New-home construction in the U.S. climbed in June to the second-highest level since November 2007 as builders stepped up work on apartment projects.
Housing starts rose 9.8 percent to a 1.17 million annualized rate from a revised 1.07 million in May that was stronger than previously estimated, figures from the Commerce Department showed Friday in Washington. The median estimate of economists surveyed by Bloomberg was a 1.11 million rate. Ground-breaking on multifamily dwellings jumped 29.4 percent.
Building permits for single and multifamily properties, a gauge of future construction, climbed to an almost eight-year high, the report showed. Steady job gains, low mortgage rates and a gradual easing of lending standards are propelling sales, indicating housing will become a bigger source of strength for the economy.
“They’re pretty positive numbers,” said Lewis Alexander, chief economist at Nomura Securities International Inc. in New York. “You’ve got decent employment growth that’s been particularly good for young people, you’ve got relatively low interest rates, somewhat easing of credit standard — all of those things are helping.”
Estimates for housing starts in the Bloomberg survey of 76 economists ranged from 1.03 million to 1.23 million. The May figure was revised up from 1.04 million.
The gain in starts of multifamily homes followed a 16.9 percent decrease the previous month and a 37.5 percent April surge. Data on these projects, which have led housing starts in recent years, can be volatile.
Starts of single-family houses eased to a 685,000 rate from 691,000 a month earlier, the report showed.
Three of four regions had a decrease in single-family construction in June, paced by a 27.3 percent drop in the Northeast and a 7.1 percent decline in West, according to the report.
Building permits increased 7.4 percent in June to a 1.34 million annualized rate, the highest since July 2007. They were projected to fall to 1.15 million.
Applications to begin work on single-family projects rose to 687,000 in June, the most since January 2008. Permits for construction of apartments and other multifamily dwellings rose 15.3 percent after a 20 percent jump the previous month.
The starts and permits data are consistent with a report Thursday that showed builders are increasingly confident in the outlook. The National Association of Home Builders/Wells Fargo said its sentiment gauge held July at the highest level since November 2005.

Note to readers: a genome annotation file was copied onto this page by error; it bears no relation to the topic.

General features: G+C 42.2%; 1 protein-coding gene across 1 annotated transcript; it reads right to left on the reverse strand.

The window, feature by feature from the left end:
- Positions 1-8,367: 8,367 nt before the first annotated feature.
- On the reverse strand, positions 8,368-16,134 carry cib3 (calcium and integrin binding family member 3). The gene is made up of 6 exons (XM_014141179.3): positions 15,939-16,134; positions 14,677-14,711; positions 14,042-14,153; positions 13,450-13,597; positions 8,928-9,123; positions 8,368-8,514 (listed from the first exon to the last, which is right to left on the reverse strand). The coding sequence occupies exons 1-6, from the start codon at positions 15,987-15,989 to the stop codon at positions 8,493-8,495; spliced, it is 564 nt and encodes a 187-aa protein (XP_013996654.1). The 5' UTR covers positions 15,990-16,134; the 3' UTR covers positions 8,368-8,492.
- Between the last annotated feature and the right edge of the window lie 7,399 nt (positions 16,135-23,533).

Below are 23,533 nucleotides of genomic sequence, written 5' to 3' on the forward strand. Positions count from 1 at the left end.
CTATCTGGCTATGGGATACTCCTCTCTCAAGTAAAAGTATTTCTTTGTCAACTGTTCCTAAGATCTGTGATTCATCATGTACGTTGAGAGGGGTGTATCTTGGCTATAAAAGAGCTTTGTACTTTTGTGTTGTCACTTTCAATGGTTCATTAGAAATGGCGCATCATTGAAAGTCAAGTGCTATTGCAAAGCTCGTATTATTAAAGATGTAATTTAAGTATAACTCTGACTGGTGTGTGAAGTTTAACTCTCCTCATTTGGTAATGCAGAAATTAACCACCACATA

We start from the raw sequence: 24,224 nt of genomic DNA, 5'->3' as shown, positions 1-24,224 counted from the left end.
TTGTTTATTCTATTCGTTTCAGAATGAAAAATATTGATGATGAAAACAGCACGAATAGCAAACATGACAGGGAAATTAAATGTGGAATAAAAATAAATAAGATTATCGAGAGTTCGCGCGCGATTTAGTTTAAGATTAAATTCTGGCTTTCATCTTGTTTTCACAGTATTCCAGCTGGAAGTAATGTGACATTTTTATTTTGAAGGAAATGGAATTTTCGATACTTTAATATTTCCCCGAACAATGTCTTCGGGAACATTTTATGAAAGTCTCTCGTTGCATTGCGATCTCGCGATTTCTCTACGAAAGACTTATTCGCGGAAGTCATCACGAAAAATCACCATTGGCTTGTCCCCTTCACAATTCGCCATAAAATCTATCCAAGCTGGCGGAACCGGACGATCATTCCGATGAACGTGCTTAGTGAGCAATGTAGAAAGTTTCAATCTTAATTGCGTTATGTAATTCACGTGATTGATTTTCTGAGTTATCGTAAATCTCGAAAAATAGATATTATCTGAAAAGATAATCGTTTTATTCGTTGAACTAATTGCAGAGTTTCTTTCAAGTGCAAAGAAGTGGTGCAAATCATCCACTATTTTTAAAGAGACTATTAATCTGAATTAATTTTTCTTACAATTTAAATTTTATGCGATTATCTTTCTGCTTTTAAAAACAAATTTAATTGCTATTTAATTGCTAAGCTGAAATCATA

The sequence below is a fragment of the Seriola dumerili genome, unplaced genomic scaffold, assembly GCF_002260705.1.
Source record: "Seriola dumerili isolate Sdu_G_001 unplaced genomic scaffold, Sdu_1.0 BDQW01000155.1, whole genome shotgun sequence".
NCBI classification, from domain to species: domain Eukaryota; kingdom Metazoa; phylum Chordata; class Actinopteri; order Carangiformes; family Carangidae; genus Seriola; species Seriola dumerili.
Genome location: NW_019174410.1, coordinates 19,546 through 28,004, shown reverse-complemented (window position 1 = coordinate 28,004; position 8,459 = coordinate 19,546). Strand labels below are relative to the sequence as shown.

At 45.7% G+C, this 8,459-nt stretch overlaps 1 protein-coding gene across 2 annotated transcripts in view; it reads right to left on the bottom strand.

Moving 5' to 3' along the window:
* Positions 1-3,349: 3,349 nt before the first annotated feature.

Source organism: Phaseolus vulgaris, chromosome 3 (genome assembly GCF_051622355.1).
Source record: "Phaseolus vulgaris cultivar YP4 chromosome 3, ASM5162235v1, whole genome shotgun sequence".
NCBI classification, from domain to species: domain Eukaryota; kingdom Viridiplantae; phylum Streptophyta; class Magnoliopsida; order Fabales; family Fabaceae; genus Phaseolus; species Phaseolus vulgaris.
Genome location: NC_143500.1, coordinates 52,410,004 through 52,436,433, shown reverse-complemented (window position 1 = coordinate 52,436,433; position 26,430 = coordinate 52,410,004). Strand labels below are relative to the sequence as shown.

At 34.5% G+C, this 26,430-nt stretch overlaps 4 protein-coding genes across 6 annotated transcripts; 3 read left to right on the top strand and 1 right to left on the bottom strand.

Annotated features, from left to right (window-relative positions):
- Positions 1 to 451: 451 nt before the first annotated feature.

Builders and lenders alike are benefiting from an improving housing market.
“Housing activity has been especially encouraging with second quarter position to be the best quarter for home sales since 2007,” John Stumpf, chief executive officer at Wells Fargo Co., said on a July 14 earnings call. Employment opportunities and higher consumer confidence make “me optimistic that the economic expansion will sustain momentum into the second half of the year, and Wells Fargo should benefit from the increase in economic activity.”
A steadily strengthening job market “is perhaps the most important near-term driver for the homebuilding industry,” Bloomberg Intelligence analyst Drew Reading wrote in a July 10 research note. Even though average monthly payroll gains have slowed this year to around 208,000, that “may continue to provide a boost to demand,” he said.
Job gains among young adults — those 25 to 34 years old — may also help propel sales of entry-level homes, Reading wrote, especially as they set off on their own to form households. That could improve the outlook of companies such as LGI Homes Inc., D.R. Horton Inc. and KB Home, which have the most exposure to the entry-level market.
Historically low borrowing costs, combined with rising rents, may also may home-buying more compelling. The average 30-year fixed-rate mortgage was 4.04 percent in the week ended July 9, compared to an average 9.4 percent in the 30 years leading up to the recession, according to data from Freddie Mac in McLean, Virginia.
For many Americans, owning a home represents freedom, independence, and the American dream. During June the National Homeownership Month, we highlight the benefits of owning a home and encourage our fellow citizens to be responsible homeowners.
During National Homeownership Month and throughout the year, I encourage all to take advantage of financial education opportunities to explore home ownership. By practicing fiscal responsibility, We all can contribute to the strength of our neighborhoods and our cities.
Join me in recognizing the importance of homeownership and building a more prosperous future for themselves and their communities.